Pair jailed for killing MK man waiting for a taxi

26 February 2019, 19:45 | Updated: 26 February 2019, 19:47

Ronnie Wrighting

Two men have been jailed for attacking on a stranger in Milton Keynes last summer - who died from base-ball bat and knife injuries.

The victim, Ronnie Wrighting (pictured), was set upon by the two after they rode on a moded into the road he was waiting for a taxi in last August, Duparc Close in Brown's Wood.


On Saturday 11 August last year at around 10.20pm 29 year-old Ronnie Wrighting had been visiting his former partner in Duparc Close, Browns Wood.

He was waiting in the street for a taxi when two men rode a moped in to the street.

Shortly afterwards, the two defendants attacked Mr Wrighting, who they did not know. Lemonnier used a knife to assault the victim, while Williams hit him with a baseball bat.

The attack ended when the taxi drove in to the street. As it turned around the two defendants fled in to Williams’ home.

Mr Wrighting was able to walk to the taxi and climb inside and it drove away.

He had sufferd  fatal stab wound to his right upper abdomen and a number of injuries including bruises and cuts.

Throughout the taxi journey, Mr Wrighting’s condition deteriorated and an ambulance was called.

He was taken to Milton Keynes University Hospital where he was pronounced dead in the early hours of the next day.

Williams was arrested on 12 August and Lemonnier was subsequently arrested on 14 August.


Zachary Lemonnier, 18, of Combes Crescent, Leadenhall has been sentenced to life with a minimum term of 16 years today at Luton Crown Court for Mr Wrighting's murder.

Robert Williams, 18, of Tallis Lane, Browns Wood, was convicted of manslaughter yesterday in connection with the same incident. He was acquitted of murder.

Today he was sentenced to six years’ imprisonment.

Speaking following the sentencing, Detective Inspector Dejan Avramovic, of Thames Valley Police’s Major Crime unit, said:

“This escalation and level of violence was unnecessary and resulted in the loss of Mr Wrighting’s life, leaving his family to deal with the terrible impact of this, and also the imprisonment of two young men whose lives will be forever altered as a result of the callous and brutal decisions they made that night.

I would like to commend the witnesses who gave evidence in this case – their information was vital and some of them gave evidence which is distressing in its nature and will have a long-lasting impact upon their lives.

Witness to this type of violence are often frightened as a result of what they have seen and fearful of repercussions, but their strength and courage is essential to bring offenders to justice and address the rise in knife violence that has been reported on nationally over the last 12 months.

Thames Valley Police is committed to working with witnesses to ensure that they have confidence to come forward and play their role in tackling this menace.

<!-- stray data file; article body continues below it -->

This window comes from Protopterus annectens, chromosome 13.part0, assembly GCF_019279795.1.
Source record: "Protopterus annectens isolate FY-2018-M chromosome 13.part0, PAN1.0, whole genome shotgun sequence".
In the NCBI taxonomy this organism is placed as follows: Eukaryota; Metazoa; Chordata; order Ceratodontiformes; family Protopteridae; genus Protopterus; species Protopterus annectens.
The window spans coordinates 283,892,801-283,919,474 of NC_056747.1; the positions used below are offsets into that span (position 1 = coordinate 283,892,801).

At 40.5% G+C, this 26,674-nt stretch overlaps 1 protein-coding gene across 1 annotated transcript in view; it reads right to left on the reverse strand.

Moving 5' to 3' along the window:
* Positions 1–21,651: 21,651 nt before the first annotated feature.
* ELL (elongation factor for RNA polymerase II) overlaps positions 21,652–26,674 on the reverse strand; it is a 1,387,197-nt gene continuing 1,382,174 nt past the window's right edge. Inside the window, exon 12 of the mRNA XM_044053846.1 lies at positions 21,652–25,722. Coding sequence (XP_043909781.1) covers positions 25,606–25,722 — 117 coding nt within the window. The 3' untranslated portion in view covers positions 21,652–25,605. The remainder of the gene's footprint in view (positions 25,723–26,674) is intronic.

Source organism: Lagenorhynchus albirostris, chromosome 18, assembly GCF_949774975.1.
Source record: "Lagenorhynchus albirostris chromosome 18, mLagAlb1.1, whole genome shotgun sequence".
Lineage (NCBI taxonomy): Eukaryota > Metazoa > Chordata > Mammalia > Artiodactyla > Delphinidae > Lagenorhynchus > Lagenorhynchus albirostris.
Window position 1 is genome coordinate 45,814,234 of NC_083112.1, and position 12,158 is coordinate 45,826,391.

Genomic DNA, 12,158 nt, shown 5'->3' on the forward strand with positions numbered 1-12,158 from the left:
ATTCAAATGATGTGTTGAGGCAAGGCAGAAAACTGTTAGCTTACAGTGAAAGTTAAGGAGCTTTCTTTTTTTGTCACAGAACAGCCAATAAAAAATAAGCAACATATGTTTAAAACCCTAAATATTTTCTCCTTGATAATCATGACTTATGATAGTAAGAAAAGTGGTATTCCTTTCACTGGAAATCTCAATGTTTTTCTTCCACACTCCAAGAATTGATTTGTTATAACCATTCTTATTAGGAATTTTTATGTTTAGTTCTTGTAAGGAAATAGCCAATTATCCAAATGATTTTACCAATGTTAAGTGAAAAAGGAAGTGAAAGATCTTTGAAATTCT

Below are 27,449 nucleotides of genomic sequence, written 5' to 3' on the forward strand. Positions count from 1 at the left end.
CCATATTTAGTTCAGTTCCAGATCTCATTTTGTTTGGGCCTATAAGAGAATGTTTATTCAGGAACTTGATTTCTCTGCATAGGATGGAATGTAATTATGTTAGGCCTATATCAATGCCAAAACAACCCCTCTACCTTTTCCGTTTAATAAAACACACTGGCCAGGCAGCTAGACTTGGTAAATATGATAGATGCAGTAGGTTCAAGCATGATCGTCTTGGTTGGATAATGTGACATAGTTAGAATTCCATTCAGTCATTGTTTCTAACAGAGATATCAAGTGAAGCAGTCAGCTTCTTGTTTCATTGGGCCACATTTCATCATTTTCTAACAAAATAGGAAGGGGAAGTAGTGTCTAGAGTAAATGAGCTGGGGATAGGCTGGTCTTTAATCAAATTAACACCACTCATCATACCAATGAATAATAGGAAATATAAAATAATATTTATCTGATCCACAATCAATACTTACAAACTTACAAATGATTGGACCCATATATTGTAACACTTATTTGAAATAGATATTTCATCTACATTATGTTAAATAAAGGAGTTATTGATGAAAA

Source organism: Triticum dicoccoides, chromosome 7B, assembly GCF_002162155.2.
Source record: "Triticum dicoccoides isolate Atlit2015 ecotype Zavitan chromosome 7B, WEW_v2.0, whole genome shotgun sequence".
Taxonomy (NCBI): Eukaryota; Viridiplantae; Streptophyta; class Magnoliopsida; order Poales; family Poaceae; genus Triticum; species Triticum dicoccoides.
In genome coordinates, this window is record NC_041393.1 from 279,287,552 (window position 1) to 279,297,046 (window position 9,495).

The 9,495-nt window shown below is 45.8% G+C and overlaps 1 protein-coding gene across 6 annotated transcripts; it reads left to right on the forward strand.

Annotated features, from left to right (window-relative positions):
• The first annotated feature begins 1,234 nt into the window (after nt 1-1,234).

Throughout the trial, Ronnie’s family heard graphic details of the assault which resulted in their loved one’s death.

They have shown dignity throughout what is an incredibly difficult process and while no conviction or sentence can ever take away the pain that they feel, I hope that this will allow them to move forward knowing that the two men who took Ronnie from them have been held to account for their actions.”


The following is a statement issued on behalf of Ronnie Wrighting’s mother, Zoe O’Neill:

“Ronnie’s cruel unjust and unwarranted murder has left myself and Ronnie’s family vulnerable and scared to live life without him.

We didn’t even get the chance to say goodbye.

That night changed all of our lives forever and we have been in agonising grief ever since. That was the worst night of my life.

Not only did I lose a son, his beautiful children lost their dad. Siblings lost their brother. Nieces and Nephews lost an uncle.

I would wish that nobody on this earth should experience the unbearable pain and suffering that burying our own child brings.

Ronnie will never have the opportunity to walk his daughter down the aisle at her wedding and she won’t have her father there for her growing up. Ronnie will never share the fun of his boy’s stag do’s and sharing stories laughing and joking. Ronnie loved his children and now won’t be able to give his advice and nurture his children.

Every day I still expect my phone to ring with Ronnie at the other end or a text from him saying “WHAT YOU UP TO MUM?”

I still imagine him alive somewhere or that he will come walking through the door.

I spend every waking hour wondering if certain actions that day could have saved his life. Barely a second passes by that I don’t ask myself “WHY MY RONNIE?”

Today and for the rest of my life I am heartbroken.

Since this happened I find myself crying most days, I cannot eat or sleep.

My one single hope is that justice will prevail and that a strict sentence could make a difference and affect the thinking and actions of others, then I can at least live in the knowledge that another mother might not have to endure the excruciating pain and heart ache of losing a son.

I want to express my thanks to the Police who acted quickly in arresting and charging the defendants. Although I know this has come to Court quickly this feels like my life has been in slow motion since I lost Ronnie.

Whatever the sentence it won’t be as long as mine.

I have a lifelong sentence of grieving for the loss of my son Ronnie. I miss my son, my Ronnie.”